Listening To Reef May Provide Clues About Its Health — Thanks To These Small Creatures

Scientists may have a new way to identify the health of underwater reefs; all they have to do is listen. Thousands of very small creatures called snapping shrimp can create a lot of noise underwater when they use their (comparatively) gigantic claws. Researchers found that these sounds change with seasons, time of day, and water temperature. Ecologists hope they can identify specific snapping shrimp patterns that can help them gauge the health of reefs.


Snapping Sound Data

Researchers from North Carolina State University listened to snapping shrimp during all times of year to get more information. Scientists already knew how snapping shrimp created their sounds, but no large-scale research had been done. A nearby oyster reef in Pamlico Sound, North Carolina, offered experts the perfect chance to study these unique creatures up close.

Snapping shrimp tended to make more snaps during the summer than in winter. Researchers recorded up to 2,000 snaps per minute in the summer versus less than 100 in colder months. The difference is about 15 decibels in sound intensity. During the summer, snapping shrimp were more active at night. Cold months saw snapping shrimp make more noise during the day.

Numbers of snaps changed based on water temperature and even varied from year to year. For example, in the summer 2011, scientists noted different numbers of snaps than a year later in 2012. The research raises new questions as to how other animals may use these sounds.

Do younger shrimp use these sounds to navigate? Can larger reef animals use snapping shrimp sounds to locate the reef? Why do snap numbers change from year to year? More snapping noises mean more snapping shrimp and warmer temperatures. Does this mean a healthier reef, or does this mean fewer predators in the area eating these shrimp due to environmental changes? Hearing snapping shrimp with underwater microphones makes it easier to gather data as opposed to gathering samples from individual specimens.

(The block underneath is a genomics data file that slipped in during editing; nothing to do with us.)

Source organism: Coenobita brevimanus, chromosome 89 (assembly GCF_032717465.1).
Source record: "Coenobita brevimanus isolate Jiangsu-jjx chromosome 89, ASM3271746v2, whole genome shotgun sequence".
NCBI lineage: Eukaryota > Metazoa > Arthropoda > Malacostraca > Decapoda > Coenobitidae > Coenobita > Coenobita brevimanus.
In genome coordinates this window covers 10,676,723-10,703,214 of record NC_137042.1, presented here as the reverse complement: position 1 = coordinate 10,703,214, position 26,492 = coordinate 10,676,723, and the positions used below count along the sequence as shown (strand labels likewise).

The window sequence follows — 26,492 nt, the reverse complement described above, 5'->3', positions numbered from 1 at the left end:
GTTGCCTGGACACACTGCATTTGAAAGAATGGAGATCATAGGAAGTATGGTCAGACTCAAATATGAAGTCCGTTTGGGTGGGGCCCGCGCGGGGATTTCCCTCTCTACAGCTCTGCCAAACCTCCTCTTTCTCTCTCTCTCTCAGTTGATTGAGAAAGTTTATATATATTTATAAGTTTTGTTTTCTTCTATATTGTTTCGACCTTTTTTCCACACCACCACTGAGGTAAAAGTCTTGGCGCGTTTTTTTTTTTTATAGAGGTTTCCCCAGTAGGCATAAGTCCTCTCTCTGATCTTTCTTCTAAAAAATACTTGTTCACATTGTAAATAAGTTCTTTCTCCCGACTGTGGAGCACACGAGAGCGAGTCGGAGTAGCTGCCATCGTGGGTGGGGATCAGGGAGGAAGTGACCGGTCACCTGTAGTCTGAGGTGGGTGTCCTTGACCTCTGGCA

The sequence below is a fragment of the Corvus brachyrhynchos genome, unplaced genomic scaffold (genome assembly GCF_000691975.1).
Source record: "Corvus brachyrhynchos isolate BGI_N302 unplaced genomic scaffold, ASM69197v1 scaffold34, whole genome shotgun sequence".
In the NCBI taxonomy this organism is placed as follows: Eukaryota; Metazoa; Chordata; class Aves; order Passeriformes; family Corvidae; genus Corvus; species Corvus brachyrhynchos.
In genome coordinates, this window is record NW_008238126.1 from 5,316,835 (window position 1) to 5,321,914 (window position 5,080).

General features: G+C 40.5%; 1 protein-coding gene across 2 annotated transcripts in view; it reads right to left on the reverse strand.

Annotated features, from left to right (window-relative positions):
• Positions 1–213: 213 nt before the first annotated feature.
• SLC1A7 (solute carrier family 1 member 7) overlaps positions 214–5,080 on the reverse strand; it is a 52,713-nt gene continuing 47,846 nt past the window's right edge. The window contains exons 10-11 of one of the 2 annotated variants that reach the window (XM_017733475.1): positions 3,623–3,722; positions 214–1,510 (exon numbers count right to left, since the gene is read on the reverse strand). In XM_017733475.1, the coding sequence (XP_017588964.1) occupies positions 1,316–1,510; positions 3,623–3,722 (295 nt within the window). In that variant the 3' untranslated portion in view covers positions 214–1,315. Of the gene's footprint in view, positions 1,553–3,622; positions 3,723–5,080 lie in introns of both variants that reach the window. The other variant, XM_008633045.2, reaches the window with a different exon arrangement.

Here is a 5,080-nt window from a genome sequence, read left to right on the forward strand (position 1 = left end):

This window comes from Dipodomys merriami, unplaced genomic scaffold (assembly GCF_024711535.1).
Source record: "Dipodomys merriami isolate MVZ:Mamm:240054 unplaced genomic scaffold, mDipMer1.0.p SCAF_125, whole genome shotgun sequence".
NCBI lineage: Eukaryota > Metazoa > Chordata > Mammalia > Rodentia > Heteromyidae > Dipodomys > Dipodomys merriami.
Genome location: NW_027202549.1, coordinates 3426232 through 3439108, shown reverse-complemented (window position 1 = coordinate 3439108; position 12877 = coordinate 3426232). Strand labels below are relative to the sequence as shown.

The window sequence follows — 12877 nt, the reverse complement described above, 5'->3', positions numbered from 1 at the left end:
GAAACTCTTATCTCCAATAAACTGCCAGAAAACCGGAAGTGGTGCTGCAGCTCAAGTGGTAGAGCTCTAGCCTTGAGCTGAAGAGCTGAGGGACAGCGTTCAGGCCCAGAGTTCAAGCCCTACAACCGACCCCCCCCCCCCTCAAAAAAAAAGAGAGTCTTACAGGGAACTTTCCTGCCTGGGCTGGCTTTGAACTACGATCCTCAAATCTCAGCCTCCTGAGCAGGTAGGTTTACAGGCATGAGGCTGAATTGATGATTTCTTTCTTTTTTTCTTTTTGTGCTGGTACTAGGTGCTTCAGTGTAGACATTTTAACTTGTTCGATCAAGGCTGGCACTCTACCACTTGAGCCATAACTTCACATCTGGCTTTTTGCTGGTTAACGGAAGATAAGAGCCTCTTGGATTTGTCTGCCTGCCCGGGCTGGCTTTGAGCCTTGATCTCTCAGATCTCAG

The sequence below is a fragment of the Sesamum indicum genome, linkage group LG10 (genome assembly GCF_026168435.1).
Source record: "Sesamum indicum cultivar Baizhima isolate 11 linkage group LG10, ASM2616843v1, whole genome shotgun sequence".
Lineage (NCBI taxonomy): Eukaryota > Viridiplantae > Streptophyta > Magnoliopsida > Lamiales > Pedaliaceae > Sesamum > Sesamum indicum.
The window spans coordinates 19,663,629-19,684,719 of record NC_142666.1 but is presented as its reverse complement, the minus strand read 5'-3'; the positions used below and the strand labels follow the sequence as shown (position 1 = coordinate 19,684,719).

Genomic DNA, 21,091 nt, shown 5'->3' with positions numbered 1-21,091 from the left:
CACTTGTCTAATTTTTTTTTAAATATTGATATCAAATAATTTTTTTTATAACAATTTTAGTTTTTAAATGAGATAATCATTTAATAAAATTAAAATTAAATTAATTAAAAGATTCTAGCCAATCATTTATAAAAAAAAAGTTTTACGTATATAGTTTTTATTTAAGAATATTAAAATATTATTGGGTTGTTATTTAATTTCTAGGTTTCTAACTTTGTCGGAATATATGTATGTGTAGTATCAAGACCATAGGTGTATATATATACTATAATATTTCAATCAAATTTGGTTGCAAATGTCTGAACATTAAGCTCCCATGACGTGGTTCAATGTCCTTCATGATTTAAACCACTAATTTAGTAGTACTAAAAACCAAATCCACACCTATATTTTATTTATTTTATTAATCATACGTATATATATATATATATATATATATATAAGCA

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How These Shrimp Make Noise

Snapping shrimp, also known as pistol shrimp, make noise thanks to an oversized claw. These creatures are 1 to 2 inches long, but one claw is larger than the other and comes in at half of the shrimp's entire length. Snapping shrimp use powerful muscles to quickly close the larger claw. The air surrounding the very small bubble, amazingly superheated to 8,000 degrees Fahrenheit for an instant, makes a noise after the bubble collapses. For that to happen, the bubble travels as fast as 80 feet per second.

Ecology of Soundscapes

The ecology of soundscapes attempts to take into account all of the sounds present in a local area to find out if something is different from one time period to the next. Ecologists listen for sounds in a forest, park, canyon or river to determine if something changes in a particular area. For example, birds make lots of noise at dawn and dusk when lighting levels brighten or dim. If these sound patterns are off, ornithologists may investigate reasons why. The same is true for snapping shrimp in the ocean.

Scientists originally theorized that snapping shrimp sounds may help fish navigate during migrations. However, that may not work during the winter when snapping shrimp are less active. Oceanographers must collect more data to have a better idea of what an increase or decrease of snapping shrimp sounds mean to coral or oyster reefs. In the future, the sounds of snapping shrimp could signal changes in the ocean environment.Snapping shrimp create a new way for scientists to listen to the ocean to note important changes in the Earth's biosphere, which means these small creatures have a huge impact on the way humans view ocean habitats. Shrimp may be small, but don't tell that to the mantis shrimp!

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